Format

Send to:

Choose Destination
See comment in PubMed Commons below
J Infect. 2012 Jul;65(1):17-24. doi: 10.1016/j.jinf.2012.02.017. Epub 2012 Mar 3.

The effect of underlying clinical conditions on the risk of developing invasive pneumococcal disease in England.

Author information

  • 1Immunisation, Hepatitis and Blood Safety Department, Health Protection Services, Colindale, Health Protection Agency, 61 Colindale Avenue, London NW9 5EQ, United Kingdom. albertjan.vanhoek@hpa.org.uk

Abstract

OBJECTIVE:

To inform national policy making on the use of the 13-valent pneumococcal vaccine among risk groups we estimated the increased risk of invasive pneumococcal disease (IPD) outcomes among clinical risk groups. Three years of post 7-valent pneumococcal conjugate vaccine (PCV7) data was included to investigate the herd protection effects.

METHODS:

Over 22,000 IPD patients in England (March 2002-March 2009 - aged 2 and over) were linked to their hospitalisation records. The prevalence of risk factors in these patients was compared to the prevalence of risk factors in the general population.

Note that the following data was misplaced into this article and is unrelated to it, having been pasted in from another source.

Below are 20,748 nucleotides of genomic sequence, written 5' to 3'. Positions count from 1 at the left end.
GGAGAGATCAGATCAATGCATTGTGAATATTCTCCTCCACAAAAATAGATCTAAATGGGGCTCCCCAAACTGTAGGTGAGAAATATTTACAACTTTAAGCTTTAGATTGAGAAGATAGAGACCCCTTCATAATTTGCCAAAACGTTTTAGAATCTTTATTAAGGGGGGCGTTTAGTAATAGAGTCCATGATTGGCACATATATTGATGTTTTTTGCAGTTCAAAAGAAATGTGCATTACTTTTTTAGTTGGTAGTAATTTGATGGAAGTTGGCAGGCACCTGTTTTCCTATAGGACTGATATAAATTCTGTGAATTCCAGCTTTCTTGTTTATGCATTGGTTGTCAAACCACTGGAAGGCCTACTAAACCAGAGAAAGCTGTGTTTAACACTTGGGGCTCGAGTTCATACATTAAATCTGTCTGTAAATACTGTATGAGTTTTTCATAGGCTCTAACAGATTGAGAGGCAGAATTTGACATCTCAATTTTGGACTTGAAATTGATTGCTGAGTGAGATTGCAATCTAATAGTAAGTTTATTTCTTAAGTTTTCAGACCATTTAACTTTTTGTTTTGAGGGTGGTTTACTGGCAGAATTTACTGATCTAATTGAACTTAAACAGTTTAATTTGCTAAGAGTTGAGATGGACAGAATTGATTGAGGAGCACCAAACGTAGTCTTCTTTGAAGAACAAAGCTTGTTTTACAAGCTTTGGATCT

RESULTS:

There was an increased odds ratio (OR) for hospitalisation (OR 11.7 2-15 years; 7.6 16-64; 2.7 65+) and death (OR 2.4 2-15 years, 3.9 16-64, 1.2 65+) from IPD among risk group. The most important risk factors that predict IPD are chronic liver disease, immunosuppression, and chronic respiratory diseases. Herd protection effects due to introduction of the 7-valent vaccine were identical in both patient groups as shown by the similar decline in the proportion of IPD caused by PCV7 serotypes in risk and non-risk groups.

CONCLUSIONS:

There is a marked increased risk of IPD among those with certain clinical conditions, suggesting potential benefit from a targeted vaccination approach. However, the indirect protection from conjugate vaccination of children suggests PCV vaccination of high-risk groups may not provide substantial additional benefit once herd immunity takes effect.

Copyright © 2012 The British Infection Association. Published by Elsevier Ltd. All rights reserved.

PMID:
22394683
[PubMed - indexed for MEDLINE]
PubMed Commons home

PubMed Commons

0 comments
How to join PubMed Commons

    Supplemental Content

    Full text links

    Icon for Elsevier Science
    Loading ...
    Write to the Help Desk